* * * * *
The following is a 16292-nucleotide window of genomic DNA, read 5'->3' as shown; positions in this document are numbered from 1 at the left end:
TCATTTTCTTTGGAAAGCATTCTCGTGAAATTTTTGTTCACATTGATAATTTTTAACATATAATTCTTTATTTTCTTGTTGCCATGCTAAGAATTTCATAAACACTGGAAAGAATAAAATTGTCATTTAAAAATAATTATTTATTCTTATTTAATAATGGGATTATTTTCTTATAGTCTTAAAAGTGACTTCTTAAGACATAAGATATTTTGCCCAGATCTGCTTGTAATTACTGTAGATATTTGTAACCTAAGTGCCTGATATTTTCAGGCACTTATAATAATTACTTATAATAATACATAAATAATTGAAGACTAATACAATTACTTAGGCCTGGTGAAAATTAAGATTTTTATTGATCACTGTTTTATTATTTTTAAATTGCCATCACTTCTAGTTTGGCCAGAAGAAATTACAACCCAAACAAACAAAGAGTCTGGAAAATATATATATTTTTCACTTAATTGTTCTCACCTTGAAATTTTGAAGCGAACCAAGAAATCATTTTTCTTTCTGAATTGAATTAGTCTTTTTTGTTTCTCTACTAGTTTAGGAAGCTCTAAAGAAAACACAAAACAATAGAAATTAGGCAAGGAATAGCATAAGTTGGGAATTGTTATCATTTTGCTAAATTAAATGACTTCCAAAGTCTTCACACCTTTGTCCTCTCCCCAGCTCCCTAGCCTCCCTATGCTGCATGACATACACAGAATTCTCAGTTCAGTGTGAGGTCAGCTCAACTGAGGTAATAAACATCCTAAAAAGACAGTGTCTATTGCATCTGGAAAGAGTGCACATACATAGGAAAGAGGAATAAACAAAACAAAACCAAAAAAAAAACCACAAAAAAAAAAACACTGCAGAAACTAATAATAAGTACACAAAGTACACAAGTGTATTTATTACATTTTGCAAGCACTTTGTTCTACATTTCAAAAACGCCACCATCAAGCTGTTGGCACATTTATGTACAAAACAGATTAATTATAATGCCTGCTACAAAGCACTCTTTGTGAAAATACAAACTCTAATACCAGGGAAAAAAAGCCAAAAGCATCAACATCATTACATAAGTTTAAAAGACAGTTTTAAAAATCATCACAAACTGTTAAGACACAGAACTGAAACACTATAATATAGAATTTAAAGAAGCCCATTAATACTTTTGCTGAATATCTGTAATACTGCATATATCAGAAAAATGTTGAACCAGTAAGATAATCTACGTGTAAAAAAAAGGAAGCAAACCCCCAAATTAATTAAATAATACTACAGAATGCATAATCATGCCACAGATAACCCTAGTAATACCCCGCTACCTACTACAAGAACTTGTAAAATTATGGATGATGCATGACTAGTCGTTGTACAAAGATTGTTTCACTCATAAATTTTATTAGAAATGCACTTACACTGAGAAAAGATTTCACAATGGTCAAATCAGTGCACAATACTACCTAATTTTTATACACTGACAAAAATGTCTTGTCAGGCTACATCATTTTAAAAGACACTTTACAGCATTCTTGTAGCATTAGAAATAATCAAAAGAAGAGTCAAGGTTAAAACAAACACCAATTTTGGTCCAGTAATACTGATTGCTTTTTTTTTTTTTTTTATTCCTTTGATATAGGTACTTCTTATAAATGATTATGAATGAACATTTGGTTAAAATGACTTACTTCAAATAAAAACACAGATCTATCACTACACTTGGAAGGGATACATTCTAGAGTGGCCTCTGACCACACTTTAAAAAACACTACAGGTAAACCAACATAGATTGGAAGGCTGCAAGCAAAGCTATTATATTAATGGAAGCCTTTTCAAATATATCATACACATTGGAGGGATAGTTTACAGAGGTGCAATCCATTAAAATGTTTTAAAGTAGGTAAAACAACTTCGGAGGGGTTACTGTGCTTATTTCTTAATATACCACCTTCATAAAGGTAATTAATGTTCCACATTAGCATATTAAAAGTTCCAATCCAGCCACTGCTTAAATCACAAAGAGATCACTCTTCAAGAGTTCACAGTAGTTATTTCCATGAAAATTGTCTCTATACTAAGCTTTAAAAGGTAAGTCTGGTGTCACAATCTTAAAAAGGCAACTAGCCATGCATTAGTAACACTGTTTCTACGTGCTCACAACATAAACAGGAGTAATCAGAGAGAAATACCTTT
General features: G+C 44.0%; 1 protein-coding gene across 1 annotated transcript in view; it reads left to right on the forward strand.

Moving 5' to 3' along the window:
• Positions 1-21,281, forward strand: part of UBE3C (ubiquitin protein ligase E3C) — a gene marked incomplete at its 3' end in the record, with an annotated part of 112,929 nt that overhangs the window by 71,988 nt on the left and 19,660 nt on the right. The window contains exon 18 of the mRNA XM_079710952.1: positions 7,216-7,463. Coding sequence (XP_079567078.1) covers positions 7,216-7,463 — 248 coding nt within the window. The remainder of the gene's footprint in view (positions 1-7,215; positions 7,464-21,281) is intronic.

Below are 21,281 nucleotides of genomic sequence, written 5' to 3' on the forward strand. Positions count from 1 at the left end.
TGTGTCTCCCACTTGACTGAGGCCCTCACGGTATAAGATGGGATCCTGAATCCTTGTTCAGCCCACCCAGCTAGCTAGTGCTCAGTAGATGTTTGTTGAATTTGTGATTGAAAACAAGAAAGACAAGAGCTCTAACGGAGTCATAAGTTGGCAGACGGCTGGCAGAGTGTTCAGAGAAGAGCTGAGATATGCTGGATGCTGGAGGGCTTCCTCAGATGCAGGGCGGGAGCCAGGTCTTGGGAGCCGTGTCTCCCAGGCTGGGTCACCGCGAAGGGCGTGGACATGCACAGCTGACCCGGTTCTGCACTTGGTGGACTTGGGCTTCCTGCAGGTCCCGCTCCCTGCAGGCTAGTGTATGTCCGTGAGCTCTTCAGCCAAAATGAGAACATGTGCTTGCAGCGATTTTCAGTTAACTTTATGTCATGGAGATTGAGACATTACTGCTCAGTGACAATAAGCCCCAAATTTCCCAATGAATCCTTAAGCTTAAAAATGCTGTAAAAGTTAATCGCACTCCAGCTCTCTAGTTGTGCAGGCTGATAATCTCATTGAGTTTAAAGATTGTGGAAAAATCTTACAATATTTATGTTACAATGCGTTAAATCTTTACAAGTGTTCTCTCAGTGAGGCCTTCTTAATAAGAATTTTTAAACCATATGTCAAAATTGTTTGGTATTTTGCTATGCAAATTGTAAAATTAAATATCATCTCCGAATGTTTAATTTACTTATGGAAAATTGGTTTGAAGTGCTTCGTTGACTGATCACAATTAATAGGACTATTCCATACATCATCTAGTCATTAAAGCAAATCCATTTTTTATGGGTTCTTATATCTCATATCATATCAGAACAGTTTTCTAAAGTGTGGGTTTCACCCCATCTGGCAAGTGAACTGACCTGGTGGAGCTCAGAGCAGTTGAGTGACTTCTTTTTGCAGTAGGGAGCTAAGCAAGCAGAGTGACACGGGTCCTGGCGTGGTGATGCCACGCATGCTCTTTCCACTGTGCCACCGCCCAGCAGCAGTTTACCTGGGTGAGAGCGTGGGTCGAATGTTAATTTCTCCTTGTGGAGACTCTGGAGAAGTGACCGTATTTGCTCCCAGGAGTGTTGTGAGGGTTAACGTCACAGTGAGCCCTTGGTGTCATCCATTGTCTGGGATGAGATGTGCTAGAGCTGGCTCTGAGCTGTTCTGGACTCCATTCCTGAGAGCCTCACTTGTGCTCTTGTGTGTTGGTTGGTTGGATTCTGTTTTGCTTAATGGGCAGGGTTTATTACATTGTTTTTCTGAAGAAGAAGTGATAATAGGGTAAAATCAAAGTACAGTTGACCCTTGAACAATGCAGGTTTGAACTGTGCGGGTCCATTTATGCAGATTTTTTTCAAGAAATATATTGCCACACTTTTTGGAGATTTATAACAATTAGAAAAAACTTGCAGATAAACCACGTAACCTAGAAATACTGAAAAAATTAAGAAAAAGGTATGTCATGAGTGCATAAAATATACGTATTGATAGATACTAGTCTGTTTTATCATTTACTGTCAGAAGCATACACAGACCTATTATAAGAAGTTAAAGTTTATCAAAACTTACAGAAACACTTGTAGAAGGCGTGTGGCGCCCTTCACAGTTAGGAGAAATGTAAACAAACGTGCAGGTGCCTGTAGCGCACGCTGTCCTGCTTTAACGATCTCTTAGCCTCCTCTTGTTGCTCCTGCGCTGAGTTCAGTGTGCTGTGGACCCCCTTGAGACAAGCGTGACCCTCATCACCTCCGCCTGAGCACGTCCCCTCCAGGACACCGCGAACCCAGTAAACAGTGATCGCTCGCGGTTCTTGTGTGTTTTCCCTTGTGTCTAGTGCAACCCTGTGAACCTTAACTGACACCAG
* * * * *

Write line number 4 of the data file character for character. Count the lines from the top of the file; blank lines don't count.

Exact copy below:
Moving 5' to 3' along the window: